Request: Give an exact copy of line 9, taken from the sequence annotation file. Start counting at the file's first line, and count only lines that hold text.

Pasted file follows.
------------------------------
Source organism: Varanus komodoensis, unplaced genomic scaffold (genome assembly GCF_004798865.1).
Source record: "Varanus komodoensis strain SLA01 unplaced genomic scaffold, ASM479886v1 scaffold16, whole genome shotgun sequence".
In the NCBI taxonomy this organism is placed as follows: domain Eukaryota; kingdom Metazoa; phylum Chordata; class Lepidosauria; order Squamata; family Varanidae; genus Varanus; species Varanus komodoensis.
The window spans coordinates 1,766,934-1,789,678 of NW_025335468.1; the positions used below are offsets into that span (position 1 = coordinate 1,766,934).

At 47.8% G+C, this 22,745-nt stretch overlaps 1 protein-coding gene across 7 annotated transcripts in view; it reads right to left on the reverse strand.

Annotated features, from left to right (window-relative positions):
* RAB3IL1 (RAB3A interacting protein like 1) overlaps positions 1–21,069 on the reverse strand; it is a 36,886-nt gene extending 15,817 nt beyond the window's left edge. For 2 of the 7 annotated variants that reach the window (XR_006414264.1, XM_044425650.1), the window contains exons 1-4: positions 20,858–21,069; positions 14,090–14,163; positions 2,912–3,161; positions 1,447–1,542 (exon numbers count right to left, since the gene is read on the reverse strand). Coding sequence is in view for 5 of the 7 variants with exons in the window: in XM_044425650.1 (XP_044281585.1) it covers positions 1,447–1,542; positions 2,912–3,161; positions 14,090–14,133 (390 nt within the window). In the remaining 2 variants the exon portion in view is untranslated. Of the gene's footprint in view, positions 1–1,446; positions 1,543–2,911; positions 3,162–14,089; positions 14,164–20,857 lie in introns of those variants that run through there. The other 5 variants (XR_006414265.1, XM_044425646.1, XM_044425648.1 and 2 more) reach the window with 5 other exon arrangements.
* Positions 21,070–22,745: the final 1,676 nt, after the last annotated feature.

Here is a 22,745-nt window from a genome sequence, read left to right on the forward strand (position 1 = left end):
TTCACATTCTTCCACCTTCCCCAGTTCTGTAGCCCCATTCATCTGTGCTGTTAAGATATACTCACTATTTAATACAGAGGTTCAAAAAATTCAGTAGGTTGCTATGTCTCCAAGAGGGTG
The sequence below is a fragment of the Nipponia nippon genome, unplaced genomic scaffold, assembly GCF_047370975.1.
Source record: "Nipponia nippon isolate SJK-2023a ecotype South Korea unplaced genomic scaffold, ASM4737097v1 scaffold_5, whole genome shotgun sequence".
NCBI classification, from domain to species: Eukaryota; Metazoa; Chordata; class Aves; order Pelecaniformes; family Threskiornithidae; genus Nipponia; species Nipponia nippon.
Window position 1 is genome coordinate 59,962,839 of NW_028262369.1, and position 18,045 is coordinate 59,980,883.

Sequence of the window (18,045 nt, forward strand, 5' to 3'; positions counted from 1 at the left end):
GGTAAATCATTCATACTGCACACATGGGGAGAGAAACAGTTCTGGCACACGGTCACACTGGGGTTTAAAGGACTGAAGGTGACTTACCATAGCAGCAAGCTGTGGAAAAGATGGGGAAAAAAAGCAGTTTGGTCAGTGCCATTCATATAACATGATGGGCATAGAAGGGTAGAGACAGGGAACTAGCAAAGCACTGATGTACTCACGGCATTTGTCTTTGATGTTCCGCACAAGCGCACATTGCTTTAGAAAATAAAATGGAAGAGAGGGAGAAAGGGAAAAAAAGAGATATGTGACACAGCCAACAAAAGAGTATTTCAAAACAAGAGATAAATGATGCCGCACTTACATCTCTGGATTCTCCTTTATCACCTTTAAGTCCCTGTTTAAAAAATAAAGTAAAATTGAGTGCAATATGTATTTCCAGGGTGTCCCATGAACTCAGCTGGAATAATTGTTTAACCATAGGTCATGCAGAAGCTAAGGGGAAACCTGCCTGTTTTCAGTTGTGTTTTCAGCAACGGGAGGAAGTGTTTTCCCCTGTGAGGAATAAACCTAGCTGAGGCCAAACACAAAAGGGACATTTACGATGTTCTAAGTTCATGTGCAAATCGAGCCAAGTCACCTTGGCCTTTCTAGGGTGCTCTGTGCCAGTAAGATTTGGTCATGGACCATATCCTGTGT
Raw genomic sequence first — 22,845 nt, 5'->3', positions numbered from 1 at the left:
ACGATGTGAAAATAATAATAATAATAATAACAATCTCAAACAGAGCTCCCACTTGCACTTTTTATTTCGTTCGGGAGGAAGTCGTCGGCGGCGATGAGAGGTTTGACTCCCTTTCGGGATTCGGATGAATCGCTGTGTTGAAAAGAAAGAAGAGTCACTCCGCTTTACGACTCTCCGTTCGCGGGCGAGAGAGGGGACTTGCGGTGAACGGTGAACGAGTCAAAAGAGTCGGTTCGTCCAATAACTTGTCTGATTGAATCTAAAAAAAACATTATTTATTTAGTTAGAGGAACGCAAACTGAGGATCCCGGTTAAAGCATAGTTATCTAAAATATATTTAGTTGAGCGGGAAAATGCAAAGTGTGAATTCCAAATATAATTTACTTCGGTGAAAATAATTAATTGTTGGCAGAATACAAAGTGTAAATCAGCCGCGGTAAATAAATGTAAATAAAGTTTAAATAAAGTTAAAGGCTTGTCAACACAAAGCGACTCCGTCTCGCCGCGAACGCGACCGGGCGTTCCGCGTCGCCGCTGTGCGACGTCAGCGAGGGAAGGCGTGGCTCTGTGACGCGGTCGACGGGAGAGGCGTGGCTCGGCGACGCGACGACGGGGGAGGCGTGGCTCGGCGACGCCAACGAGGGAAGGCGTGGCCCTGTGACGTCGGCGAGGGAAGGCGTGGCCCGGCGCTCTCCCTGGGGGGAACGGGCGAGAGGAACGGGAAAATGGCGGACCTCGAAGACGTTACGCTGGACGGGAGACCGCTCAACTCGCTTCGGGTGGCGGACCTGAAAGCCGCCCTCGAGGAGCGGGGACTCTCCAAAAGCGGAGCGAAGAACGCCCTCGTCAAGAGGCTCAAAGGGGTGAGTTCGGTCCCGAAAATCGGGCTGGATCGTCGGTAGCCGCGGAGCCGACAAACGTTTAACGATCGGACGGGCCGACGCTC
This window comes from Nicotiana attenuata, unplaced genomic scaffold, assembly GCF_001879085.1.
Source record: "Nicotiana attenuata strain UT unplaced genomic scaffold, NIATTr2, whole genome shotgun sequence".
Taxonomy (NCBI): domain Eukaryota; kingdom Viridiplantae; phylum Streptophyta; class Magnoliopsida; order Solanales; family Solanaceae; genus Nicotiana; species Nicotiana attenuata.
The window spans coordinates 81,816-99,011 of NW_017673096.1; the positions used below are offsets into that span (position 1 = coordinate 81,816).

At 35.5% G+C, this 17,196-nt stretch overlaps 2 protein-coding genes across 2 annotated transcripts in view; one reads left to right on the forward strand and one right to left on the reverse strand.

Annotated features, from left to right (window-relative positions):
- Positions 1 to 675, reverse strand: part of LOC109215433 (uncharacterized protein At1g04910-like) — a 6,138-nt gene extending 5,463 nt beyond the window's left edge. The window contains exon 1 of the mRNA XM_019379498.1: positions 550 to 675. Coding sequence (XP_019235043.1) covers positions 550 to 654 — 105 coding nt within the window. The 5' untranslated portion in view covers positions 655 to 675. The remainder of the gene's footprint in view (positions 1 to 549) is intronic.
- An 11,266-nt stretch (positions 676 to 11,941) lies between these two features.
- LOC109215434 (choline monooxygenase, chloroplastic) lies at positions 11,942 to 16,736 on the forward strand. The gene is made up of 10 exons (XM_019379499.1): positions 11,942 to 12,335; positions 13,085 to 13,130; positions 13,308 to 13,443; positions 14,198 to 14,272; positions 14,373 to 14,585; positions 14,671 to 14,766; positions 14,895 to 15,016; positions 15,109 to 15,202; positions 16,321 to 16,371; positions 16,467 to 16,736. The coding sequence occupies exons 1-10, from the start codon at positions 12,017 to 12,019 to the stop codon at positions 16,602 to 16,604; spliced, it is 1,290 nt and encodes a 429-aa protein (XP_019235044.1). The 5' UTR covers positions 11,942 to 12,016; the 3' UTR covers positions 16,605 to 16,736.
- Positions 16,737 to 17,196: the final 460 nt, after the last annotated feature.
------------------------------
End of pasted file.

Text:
Here is a 22,745-nt window from a genome sequence, read left to right on the forward strand (position 1 = left end):